Structural racism needs structural solutions – with children’s rights at the base

After representing the Eurochild network at the High Level Conference on the Implementation of National Action Plans against Racism, Anna Dorrian Werner from BRIS (Children’s Rights in Society), Eurochild’s new member from Sweden, shares some reflections.

On 16-17 February, around 80 representatives from the European Commission, NGOs, government authorities and academia were represented in Stockholm, Sweden, as the Swedish Presidency of the Council of the European Union hosted a high level conference “From plan to Action”. And it was the topic, from plan to action, that was at the core of all the speeches, panels, workshops and discussions.

The importance of civil society to combat racism was highlighted, but as several representatives pointed out, it is neither civil society’s, nor any individual’s personal responsibility. Structural problems need structural solutions. Participants discussed structural solutions as the need of legal framework, enough budget, coordination and cooperation and evaluation. Surprisingly there were few talks on the importance of a child rights perspective in forming plans for action against racism.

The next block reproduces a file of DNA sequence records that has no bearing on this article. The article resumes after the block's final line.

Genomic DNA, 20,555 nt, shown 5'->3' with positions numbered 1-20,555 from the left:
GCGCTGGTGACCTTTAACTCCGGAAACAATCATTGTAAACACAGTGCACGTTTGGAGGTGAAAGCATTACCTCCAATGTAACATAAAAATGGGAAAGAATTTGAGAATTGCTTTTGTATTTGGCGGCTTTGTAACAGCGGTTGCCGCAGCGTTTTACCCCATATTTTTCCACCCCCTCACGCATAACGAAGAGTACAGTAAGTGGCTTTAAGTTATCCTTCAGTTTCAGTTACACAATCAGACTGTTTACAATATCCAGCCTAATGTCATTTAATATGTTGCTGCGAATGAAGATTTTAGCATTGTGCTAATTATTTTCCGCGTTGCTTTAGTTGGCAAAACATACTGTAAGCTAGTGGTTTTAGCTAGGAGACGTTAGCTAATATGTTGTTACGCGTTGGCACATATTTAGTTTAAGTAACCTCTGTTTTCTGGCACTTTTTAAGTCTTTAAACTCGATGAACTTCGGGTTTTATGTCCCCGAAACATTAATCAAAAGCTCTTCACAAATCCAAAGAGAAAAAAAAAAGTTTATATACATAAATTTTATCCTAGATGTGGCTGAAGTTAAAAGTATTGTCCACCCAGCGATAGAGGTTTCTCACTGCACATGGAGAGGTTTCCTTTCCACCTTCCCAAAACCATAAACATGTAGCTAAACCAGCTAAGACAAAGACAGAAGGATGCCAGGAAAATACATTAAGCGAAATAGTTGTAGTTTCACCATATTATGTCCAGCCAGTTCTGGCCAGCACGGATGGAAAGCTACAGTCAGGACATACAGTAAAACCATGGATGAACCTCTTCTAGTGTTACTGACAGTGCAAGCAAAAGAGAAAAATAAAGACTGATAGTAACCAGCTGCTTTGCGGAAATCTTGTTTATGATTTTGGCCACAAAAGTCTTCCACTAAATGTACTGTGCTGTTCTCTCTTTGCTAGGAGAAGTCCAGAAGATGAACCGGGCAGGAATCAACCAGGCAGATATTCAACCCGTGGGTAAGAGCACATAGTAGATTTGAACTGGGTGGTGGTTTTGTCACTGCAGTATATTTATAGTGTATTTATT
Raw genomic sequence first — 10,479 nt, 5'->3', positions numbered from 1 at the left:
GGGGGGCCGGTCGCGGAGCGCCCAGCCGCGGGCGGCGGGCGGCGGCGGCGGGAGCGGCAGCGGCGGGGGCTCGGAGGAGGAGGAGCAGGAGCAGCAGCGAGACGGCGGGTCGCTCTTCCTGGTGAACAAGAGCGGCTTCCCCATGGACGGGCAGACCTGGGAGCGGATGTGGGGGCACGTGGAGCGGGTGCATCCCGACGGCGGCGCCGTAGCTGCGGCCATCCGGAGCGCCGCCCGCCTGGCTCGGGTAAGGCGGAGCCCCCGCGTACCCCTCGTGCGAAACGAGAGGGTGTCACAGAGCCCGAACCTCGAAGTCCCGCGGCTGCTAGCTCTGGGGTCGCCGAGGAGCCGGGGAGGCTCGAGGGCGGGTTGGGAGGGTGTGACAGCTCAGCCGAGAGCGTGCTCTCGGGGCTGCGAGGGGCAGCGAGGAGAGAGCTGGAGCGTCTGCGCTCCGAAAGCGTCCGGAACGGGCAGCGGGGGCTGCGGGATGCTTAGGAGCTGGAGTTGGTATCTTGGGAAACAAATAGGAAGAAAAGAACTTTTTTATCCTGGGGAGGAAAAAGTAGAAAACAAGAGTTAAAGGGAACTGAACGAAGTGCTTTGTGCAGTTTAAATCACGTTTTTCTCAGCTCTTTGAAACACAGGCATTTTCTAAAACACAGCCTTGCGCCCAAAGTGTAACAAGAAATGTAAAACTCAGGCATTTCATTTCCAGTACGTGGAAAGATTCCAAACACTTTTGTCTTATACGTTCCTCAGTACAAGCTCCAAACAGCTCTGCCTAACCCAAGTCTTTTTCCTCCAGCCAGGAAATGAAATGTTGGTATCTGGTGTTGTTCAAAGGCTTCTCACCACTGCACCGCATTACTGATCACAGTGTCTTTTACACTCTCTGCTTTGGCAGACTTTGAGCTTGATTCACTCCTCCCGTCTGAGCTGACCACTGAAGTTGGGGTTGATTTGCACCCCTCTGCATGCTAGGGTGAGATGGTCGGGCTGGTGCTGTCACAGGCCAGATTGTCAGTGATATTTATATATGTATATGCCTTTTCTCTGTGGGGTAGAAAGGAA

This was a reminder to us at Bris but also Eurochild, of the importance of always highlighting children’s rights at the base of every policy. Children’s rights do not exist in silos but in every policy area and aspect in society.

There was a great consensus at the conference on the need to go from planning to action. And it is certainly time to go from plan to action against racism – to ensure every child its humans rights enshrined in the Convention of the Rights of the Child.

Anna Dorrian Werner, Policy advisor at Bris, Children’s rights in Society Sweden

Further information on the conference

About BRIS:
BRIS is a politically and religiously independent children's rights organisation that listens to, supports and strengthens children and young adults' rights in society. The organisation conducts activities to raise the attention of politicians and decision‐makers to child rights' issues based on children's stories, and acts as a consultative body for legislative actions that affect children and young adults. BRIS' helpline and support services offer children and young adults up to 18 years old a secure, anonymous and free access to email, chat, or call with a counsellor at BRIS. To learn more about their work, visit

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